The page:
Consequences of backdating stock options datingsitevergelijken com
In contrast to past practice, the Section 409A regulations (the final version of which was issued by the IRS in 2007) contained detailed guidelines for determining the fair market value of the common stock of a privately held company by requiring a “reasonable application of a reasonable valuation method”, including a few presumptively reasonable valuation methods or "Safe Harbors." These rules have reshaped private company common stock valuation and option pricing practices.This article first briefly describes pre-Section 409A common stock valuation practices — the time-honored appropriate discount method.Backdating is dating any document by a date earlier than the one on which the document was originally drawn up.Under most circumstances, backdating is seen as fraudulent and illegal, although there are some situations in which backdating can be used in a legal and beneficial way, such as backdating a claim for a past period.Under Section 409A, unless certain requirements are satisfied, amounts deferred under a nonqualified deferred compensation plan (as defined in the regulations) currently are includible in gross income unless such amounts are subject to a substantial risk of forfeiture.In addition, such deferred amounts are subject to an additional 20 percent federal income tax, interest, and penalties.Finally, it describes the best practices we have seen evolve thus far.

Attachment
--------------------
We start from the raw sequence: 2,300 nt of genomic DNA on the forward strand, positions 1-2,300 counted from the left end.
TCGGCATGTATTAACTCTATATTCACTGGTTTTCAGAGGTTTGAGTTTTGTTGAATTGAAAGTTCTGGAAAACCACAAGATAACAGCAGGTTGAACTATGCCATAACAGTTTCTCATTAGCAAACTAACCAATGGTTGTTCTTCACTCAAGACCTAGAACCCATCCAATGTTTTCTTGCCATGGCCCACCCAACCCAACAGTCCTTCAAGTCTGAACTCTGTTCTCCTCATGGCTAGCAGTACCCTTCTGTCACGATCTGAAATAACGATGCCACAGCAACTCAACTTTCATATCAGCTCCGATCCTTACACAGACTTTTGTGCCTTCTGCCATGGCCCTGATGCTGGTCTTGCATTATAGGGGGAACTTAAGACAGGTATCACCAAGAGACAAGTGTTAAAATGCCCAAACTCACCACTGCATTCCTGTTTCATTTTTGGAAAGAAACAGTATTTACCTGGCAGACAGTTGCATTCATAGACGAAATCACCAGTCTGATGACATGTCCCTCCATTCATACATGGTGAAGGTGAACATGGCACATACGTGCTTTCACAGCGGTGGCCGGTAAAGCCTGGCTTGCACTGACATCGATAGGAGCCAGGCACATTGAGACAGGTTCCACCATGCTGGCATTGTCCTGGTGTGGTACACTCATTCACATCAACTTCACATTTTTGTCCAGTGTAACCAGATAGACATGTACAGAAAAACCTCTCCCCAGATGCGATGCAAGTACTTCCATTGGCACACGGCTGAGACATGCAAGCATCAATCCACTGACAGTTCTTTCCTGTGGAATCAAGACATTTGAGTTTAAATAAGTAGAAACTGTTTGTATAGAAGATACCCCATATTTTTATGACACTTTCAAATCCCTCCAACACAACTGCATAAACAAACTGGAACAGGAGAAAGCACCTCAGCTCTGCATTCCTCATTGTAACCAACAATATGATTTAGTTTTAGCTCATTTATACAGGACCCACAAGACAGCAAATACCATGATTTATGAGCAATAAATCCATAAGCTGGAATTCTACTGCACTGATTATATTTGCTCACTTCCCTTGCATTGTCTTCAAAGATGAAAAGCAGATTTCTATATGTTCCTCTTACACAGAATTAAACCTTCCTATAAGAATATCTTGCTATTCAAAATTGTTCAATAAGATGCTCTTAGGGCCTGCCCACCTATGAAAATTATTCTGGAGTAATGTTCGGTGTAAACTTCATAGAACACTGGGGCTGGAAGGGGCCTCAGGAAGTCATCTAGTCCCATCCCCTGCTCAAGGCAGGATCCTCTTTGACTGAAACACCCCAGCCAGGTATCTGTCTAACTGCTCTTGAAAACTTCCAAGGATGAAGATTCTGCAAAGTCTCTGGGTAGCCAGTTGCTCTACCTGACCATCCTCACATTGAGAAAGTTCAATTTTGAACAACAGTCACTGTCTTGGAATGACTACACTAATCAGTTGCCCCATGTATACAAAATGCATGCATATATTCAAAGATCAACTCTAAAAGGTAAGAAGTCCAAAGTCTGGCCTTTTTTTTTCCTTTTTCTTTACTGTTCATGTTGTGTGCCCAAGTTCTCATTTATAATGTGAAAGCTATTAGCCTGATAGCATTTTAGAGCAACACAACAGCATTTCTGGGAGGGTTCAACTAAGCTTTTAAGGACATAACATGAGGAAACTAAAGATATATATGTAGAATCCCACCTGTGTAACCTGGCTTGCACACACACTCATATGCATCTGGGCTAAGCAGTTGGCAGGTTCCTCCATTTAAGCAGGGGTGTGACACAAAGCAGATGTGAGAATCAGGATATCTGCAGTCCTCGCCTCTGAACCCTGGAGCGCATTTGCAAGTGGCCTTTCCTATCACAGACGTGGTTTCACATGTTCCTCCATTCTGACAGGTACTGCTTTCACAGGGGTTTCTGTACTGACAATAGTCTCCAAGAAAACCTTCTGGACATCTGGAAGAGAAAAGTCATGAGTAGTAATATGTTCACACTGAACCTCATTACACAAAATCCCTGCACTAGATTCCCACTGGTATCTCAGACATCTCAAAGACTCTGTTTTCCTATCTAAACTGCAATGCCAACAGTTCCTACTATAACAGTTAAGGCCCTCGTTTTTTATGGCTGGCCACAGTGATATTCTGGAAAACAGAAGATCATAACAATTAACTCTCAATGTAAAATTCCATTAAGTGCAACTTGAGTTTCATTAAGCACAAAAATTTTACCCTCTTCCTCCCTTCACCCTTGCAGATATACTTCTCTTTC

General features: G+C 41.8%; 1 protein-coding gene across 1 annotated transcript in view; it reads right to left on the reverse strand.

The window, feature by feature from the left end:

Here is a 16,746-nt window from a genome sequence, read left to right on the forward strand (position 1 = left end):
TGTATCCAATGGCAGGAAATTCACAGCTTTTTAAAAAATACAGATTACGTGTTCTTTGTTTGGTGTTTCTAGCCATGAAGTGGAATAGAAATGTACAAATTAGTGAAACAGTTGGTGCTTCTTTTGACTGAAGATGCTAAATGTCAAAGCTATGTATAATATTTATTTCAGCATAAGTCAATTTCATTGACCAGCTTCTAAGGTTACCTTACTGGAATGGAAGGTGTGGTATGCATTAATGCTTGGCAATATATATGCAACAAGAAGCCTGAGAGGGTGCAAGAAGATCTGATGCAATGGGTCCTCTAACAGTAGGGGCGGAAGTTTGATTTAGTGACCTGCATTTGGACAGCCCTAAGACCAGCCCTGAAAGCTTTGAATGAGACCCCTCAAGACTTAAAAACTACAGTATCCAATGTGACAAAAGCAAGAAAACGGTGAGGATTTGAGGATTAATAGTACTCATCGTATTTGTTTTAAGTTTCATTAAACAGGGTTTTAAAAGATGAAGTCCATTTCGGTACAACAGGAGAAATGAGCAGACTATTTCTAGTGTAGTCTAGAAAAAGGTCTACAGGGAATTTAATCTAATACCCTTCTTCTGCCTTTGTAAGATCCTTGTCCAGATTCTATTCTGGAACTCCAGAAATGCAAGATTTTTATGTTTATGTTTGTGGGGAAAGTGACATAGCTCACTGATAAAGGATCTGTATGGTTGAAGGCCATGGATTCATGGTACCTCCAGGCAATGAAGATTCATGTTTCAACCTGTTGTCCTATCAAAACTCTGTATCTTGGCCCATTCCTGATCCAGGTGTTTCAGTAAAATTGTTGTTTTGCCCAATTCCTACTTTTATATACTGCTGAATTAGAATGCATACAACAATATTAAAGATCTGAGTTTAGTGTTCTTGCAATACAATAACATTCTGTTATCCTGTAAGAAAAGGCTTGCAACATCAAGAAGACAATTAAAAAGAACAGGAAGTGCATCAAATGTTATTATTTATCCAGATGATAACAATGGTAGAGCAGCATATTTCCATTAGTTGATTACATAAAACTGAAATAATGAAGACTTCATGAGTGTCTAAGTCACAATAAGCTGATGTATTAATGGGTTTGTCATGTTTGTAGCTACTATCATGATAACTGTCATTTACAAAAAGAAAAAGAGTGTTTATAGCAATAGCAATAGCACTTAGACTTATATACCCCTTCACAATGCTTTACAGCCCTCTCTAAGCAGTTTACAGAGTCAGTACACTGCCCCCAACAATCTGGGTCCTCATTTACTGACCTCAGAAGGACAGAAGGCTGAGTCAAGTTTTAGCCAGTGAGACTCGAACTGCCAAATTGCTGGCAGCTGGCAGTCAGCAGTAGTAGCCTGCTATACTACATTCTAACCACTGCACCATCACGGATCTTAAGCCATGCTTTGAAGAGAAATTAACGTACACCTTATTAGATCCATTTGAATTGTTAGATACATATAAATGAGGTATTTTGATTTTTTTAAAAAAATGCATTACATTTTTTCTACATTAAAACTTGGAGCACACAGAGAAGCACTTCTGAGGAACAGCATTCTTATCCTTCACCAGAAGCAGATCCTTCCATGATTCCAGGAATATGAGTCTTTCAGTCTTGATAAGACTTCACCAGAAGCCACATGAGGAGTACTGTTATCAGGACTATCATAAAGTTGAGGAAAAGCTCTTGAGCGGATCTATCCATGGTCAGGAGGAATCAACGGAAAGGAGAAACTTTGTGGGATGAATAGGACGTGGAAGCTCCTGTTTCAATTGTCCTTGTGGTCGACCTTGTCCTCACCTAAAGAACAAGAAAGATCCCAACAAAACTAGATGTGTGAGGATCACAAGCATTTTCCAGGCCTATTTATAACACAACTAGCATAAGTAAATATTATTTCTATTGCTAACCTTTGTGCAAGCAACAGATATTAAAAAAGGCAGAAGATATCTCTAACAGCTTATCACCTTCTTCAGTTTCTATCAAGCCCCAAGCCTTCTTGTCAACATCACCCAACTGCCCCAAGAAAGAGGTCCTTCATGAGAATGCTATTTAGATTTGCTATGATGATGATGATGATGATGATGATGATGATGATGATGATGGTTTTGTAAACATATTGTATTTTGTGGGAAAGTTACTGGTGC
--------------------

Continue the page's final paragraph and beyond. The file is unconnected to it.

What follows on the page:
Section 409A was added to the Internal Revenue Code in October 2004 by the American Jobs Creation Act.
It’s not unusual for parties to a contract to want the written agreement to cover a period before it’s actually signed.
There are any number of contexts where this comes up — some legitimate and others not exactly aboveboard — but the logistics of negotiating and signing contracts are such that the issue is unavoidable.
Stock option backdating has erupted into a major corporate scandal, involving potentially hundreds of publicly-held companies, and may even ensnare Apple's icon, Steve Jobs.
While the focus of the Securities and Exchange Commission ("SEC") centers on improper accounting practices and disclosures, thereby violating securities laws, a major yet little explored consequence to the scandal involves potentially onerous taxes on those who received these options.